One night, Debbie King's eight-year-old daughter asked if she looked fat — here's how she talked through it with her.

Trying To Set My Kids Up For A Life Free Of Body Insecurities

When people make comments about my daughter’s body, it brings me back to when I was a kid. I don’t want her to worry about those things. I want my kid to be a kid and worry about kid things!

When my daughter was only a year-and-a-half old, I was asked if all I fed her was pizza because she had baby fat.

It made me realize that I can hide my issues from her, but the world will not. It doesn’t matter how old somebody is, comments will always be made. Although the world is making progress at being inclusive of all body types, an unhealthy image and standard will still be shared in a variety of ways, like through TV, movies, social media and influencers. 

So, instead of avoiding talk about our bodies and food, I embrace it. I tell my daughter things I know are true. “It’s OK to have desserts and treats. We don’t need to earn food. There’s a healthy way to balance healthy and unhealthy foods. Everybody is beautiful. You are beautiful. It’s OK to look different.”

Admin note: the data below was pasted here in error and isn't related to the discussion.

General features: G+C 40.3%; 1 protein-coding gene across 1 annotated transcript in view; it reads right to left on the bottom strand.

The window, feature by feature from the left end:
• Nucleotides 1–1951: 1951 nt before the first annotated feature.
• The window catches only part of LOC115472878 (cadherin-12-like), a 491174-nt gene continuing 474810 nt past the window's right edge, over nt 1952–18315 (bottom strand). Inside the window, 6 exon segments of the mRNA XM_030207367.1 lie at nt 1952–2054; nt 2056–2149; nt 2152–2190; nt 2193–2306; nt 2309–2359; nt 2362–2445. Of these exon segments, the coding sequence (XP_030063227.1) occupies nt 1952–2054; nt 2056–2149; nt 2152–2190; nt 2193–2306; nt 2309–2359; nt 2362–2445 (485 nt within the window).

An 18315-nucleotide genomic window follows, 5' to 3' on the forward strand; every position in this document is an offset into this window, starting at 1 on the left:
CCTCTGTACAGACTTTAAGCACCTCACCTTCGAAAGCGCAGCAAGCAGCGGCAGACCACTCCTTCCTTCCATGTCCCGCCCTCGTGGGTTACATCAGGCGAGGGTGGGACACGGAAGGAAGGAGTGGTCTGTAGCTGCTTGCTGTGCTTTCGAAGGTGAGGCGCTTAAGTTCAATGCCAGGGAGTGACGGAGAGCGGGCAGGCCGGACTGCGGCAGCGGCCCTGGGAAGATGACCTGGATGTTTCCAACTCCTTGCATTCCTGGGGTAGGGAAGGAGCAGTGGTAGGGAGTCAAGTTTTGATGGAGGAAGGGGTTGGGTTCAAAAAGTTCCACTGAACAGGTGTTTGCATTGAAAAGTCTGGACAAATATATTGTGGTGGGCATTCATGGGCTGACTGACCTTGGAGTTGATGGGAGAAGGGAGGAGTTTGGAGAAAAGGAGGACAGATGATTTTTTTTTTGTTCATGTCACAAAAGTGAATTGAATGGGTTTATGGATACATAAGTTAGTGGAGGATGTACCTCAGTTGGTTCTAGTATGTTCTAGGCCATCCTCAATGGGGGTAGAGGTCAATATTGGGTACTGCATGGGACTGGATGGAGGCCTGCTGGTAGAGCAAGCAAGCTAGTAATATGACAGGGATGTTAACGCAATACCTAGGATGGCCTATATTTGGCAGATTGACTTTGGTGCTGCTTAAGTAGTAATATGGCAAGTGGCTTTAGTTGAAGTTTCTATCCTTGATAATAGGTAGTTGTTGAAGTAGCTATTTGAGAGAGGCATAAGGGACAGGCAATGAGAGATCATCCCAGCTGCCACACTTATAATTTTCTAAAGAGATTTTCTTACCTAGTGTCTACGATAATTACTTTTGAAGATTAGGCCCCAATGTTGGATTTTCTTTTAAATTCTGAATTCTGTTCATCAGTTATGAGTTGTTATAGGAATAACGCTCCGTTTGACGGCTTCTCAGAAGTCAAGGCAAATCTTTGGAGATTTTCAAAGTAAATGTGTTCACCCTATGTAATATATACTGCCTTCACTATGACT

"Our society is full of rigid beauty standards and judgement, and it’s up to me to try my best to raise my children to add some good to the world."

It would break my heart to know that my children felt the way I used to. So, when my daughter is done eating, and she pushes out her belly and says in a silly voice, “Look at my BIG belly!” I say, “Good job! I hope your tummy feels nice and full.”